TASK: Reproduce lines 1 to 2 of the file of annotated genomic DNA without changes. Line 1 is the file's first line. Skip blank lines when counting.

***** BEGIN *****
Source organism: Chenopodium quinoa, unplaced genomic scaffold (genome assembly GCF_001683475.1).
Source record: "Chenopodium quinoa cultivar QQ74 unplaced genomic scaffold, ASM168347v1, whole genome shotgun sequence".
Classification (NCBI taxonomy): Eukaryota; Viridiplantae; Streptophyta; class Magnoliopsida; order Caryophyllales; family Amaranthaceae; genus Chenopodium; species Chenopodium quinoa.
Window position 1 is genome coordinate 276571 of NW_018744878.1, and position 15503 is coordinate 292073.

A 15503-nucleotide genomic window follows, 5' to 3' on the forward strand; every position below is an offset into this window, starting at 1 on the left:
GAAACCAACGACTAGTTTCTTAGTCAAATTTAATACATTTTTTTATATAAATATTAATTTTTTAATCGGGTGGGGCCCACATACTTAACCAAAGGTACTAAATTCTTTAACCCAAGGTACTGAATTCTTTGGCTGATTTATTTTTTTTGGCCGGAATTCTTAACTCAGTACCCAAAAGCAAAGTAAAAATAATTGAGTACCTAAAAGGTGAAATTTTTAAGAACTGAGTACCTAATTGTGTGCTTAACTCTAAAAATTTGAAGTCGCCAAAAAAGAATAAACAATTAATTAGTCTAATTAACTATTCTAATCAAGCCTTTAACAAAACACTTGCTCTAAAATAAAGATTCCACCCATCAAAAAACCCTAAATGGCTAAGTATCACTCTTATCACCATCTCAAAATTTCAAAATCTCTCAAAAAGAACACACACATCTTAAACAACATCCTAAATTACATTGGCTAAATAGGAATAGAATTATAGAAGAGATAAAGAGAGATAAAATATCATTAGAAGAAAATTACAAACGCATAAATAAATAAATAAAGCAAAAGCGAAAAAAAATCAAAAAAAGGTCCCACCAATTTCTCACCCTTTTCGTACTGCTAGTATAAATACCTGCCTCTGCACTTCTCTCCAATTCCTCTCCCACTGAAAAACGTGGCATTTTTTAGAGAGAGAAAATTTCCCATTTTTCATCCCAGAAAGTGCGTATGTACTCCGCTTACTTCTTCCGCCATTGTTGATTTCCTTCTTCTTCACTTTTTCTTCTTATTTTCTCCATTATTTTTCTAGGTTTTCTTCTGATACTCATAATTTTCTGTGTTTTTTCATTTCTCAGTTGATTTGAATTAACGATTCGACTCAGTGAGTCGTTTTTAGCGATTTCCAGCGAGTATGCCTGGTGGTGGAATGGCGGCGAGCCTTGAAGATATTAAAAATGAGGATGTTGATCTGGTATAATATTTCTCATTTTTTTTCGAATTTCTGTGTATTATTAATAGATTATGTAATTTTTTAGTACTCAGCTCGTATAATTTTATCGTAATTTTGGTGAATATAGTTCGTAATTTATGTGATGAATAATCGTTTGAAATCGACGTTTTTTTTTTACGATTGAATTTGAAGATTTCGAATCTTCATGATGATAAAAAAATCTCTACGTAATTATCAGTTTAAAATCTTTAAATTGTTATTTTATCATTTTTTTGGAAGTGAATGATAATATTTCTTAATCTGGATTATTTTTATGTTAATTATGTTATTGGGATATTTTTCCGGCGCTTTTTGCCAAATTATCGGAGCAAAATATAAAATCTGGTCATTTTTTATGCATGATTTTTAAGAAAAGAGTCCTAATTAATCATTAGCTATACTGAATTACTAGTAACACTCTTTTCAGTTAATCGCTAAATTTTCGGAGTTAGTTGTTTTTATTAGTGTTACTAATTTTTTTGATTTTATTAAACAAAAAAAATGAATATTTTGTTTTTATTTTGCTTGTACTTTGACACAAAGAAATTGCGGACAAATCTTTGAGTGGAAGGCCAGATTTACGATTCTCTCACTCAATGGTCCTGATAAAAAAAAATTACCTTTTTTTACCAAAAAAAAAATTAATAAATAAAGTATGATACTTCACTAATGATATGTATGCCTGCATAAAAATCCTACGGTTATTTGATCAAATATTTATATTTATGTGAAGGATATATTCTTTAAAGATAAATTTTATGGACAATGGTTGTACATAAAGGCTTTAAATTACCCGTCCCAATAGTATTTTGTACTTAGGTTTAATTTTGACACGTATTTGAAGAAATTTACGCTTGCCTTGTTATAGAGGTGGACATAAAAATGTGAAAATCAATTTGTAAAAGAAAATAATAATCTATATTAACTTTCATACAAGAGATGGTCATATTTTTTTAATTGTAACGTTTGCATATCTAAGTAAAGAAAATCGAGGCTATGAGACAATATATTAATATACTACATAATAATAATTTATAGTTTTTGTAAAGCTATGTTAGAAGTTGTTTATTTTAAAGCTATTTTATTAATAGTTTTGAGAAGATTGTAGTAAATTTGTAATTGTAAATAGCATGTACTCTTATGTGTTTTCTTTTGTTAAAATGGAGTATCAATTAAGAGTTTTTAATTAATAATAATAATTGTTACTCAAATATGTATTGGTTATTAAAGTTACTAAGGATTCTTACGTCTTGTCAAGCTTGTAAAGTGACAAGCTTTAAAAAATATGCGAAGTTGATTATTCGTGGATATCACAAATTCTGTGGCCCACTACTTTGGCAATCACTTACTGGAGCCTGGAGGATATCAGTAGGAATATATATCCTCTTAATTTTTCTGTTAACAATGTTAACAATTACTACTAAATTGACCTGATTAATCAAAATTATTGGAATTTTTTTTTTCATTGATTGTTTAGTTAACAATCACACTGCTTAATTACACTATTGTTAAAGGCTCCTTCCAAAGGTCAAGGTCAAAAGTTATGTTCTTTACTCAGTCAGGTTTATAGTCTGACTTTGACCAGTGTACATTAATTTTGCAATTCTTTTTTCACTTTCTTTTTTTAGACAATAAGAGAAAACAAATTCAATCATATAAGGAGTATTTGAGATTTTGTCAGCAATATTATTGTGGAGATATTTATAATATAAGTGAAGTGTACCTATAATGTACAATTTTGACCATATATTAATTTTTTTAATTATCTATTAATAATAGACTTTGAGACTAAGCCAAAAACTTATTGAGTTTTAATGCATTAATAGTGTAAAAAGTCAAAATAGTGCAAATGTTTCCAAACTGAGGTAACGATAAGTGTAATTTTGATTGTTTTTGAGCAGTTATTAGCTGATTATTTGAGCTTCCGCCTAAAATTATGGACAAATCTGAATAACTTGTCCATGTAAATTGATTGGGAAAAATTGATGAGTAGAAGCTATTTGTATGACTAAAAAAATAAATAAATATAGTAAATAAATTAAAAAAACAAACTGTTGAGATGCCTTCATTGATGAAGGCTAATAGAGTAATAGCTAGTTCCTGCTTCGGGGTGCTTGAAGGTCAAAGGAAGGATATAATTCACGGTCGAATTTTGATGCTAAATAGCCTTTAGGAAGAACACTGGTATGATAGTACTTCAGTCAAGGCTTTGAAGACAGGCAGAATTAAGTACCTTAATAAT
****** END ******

Source organism: Chenopodium quinoa, unplaced genomic scaffold (genome assembly GCF_001683475.1).
Source record: "Chenopodium quinoa cultivar QQ74 unplaced genomic scaffold, ASM168347v1, whole genome shotgun sequence".